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Wednesday, April 23, 2014

Wed 23rd April 2014 - River Yar and Norton Spit, Yarmouth.

Sue's Photographs.

Carrie's Photographs.

The recent GG love affair with West Wight continued with this week's session. Our task was to do a huge litter-pick along the river bank of the Eastern Yar from the Yacht Club to the Old Mill and then over the other side of the main road on Norton Spit. With our leader, Mark, away this week.... we failed  to book the good weather we usually have, instead we had drizzle turning to more persistent rain by time we had finished. The photographs above show just how wide we roamed with the litter pickers and black bin bags in hand. They also depict just how many bags of rubbish we managed to collect....!!!

Carrie's Nature Lesson.

We were indundated with finds for this week's nature lesson, the first of which was Sea Spinach (Tetragonia Tetragonioides) a leafy ground cover plant also known as New Zealand spinach.  It prefers a moist environment forming a thick carpet on the ground or climbs through other vegetation to hang downwards.  Its leaves are triangular and bright green while its flowers are yellow and the fruit a small hard pod covered with small horns. It grows well in saline ground, being used as a food or ornamental plant for ground cover. It has similar flavour and texture properties to spinach, and is cooked the same way.

Our second find was Fennel (Foeniculum vulgare) a highly aromatic and flavorful herb with culinary and medicinal uses and, along with the similar-tasting anise, is one of the primary ingredients of absinthe. It is used as a food plant by the larvae of some Lepidoptera species including the mouse moth and the anise swallowtail, and its name is from Middle English fenel or fenyl.  It is erect, glaucous green, grows to heights of up to 2.5 m, with hollow stems, and its finely dissected leaves have threadlike segments about 0.5 mm wide. It has become naturalised along roadsides, in pastures, and in other open sites in many regions including northern Europe, the United States, southern Canada and in much of Asia and Australia.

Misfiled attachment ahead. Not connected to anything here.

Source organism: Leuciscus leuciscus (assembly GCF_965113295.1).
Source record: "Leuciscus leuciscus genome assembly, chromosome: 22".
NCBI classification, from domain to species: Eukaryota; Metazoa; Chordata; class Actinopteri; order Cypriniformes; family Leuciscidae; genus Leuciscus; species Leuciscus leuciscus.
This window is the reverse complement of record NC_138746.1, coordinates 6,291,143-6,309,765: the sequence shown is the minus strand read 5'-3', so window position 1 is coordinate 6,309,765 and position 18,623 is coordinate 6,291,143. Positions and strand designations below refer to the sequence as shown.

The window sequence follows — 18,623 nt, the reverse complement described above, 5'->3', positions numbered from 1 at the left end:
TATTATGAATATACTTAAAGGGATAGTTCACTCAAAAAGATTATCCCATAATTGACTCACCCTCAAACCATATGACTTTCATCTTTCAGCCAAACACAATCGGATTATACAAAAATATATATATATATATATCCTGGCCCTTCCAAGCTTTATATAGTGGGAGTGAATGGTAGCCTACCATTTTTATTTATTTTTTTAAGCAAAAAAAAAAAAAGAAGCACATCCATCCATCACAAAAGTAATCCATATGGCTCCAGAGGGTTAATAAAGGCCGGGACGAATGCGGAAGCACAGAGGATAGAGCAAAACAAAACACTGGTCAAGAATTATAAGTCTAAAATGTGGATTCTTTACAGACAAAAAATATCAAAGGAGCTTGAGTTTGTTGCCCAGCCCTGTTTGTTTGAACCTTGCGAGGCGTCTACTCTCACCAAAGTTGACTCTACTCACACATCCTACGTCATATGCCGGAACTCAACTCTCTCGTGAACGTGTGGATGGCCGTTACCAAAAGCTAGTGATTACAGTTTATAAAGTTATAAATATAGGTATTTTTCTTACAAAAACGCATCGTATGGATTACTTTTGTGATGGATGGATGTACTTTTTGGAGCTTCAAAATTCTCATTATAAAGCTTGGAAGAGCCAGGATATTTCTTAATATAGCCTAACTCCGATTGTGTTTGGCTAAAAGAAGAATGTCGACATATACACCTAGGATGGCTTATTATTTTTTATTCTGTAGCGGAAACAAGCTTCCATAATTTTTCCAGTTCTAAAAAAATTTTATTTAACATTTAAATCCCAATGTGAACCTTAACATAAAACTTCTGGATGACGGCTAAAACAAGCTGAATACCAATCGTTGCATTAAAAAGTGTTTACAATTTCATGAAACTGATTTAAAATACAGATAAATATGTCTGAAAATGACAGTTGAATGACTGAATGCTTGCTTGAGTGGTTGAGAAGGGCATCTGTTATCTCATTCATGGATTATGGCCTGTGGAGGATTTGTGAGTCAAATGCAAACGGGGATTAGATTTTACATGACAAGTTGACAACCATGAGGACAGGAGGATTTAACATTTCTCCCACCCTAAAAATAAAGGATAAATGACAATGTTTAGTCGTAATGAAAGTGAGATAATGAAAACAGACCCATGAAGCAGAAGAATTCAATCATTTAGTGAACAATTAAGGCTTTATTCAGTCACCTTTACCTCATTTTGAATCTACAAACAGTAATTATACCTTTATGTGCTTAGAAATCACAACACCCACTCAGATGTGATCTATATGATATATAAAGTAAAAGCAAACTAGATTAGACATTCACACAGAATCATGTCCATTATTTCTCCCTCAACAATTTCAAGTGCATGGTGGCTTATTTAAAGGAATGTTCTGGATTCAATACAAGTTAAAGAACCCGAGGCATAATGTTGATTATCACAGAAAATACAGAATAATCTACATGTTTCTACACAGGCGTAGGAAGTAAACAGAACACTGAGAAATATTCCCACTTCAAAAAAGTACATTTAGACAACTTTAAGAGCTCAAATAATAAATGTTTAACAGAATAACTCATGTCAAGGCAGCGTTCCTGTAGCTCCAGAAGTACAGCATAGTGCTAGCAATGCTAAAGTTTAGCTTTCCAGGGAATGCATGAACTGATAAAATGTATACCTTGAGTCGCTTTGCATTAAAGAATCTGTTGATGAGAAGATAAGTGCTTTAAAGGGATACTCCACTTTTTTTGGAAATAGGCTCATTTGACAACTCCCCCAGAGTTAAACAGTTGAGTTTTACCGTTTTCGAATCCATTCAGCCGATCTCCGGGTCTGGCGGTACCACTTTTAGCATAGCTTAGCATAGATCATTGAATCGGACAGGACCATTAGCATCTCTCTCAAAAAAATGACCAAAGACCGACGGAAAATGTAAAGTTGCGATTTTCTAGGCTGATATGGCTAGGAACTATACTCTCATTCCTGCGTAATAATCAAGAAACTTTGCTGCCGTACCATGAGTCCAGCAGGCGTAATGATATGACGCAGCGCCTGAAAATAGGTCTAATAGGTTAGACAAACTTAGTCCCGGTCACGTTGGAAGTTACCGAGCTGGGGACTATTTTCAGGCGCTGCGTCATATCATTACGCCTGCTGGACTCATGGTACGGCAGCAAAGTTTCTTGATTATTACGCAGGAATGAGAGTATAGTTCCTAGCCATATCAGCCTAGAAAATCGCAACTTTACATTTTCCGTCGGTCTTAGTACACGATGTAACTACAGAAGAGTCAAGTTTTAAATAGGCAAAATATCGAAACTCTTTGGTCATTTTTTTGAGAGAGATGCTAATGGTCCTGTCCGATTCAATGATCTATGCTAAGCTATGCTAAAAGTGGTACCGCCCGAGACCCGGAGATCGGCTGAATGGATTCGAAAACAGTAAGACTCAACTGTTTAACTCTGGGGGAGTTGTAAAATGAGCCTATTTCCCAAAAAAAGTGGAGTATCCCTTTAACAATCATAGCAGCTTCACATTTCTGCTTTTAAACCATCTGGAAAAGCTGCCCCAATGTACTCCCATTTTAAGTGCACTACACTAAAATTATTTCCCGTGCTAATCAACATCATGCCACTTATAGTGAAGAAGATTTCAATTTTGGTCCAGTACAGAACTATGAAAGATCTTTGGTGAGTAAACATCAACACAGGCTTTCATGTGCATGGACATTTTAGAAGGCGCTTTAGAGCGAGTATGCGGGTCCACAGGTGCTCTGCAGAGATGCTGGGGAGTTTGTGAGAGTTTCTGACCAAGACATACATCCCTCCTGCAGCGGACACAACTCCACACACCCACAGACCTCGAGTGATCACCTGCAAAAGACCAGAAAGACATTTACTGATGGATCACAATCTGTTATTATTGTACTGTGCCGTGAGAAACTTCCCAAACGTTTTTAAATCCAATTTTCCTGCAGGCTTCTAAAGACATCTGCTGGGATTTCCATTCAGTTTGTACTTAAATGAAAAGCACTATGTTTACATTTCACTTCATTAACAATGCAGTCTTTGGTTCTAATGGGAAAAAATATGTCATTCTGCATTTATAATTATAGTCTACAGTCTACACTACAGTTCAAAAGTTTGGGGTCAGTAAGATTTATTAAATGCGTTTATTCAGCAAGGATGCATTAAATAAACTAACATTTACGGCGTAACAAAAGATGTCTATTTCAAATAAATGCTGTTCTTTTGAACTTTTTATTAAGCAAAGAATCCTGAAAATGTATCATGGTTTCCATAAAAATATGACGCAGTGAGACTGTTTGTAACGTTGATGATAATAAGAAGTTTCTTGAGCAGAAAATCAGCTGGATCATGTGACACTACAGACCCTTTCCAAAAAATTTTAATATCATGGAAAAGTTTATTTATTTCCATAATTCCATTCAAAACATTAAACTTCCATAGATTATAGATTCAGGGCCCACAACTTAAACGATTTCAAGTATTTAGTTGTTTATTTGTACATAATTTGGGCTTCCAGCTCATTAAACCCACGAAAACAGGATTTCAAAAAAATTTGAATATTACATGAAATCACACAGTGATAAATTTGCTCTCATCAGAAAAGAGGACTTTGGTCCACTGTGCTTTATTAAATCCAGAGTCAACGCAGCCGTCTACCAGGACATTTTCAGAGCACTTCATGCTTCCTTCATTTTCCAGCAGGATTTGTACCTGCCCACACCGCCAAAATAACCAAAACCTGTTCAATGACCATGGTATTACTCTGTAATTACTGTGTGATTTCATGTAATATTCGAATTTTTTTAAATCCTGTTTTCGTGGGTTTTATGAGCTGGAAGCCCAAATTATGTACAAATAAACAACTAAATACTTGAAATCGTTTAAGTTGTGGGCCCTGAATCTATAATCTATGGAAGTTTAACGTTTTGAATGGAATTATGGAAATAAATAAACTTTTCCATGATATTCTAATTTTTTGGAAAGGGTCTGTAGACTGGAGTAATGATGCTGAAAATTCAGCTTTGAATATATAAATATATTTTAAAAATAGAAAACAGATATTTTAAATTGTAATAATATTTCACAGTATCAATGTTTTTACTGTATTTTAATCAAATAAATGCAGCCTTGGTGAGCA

Our final find is the caterpillar of the brown tailed moth - kindly identified by Dr Colin Pope, County Ecologist - whose cocoons are spun in leaves and can house several hundred caterpillars, feeding on bramble, blackthorn and other deciduous trees.  They are found in considerable numbers throughout the South East of England and in many areas are regarded as a pest.  They are dark brown in colour with a distinct white broken line down each side, with the body covered in tufts of brown hairs with two distinct orange/red dots on the back towards the tail end of the caterpillar. They have up to up to two million spikes and barbed hairs that can penetrate the skin causing an irritation and skin rash, so you are advised to avoid touching them.

Many thanks to Sue and Carrie for the (numerous!) photographs this week and to Carrie for the excellent Nature Lesson.

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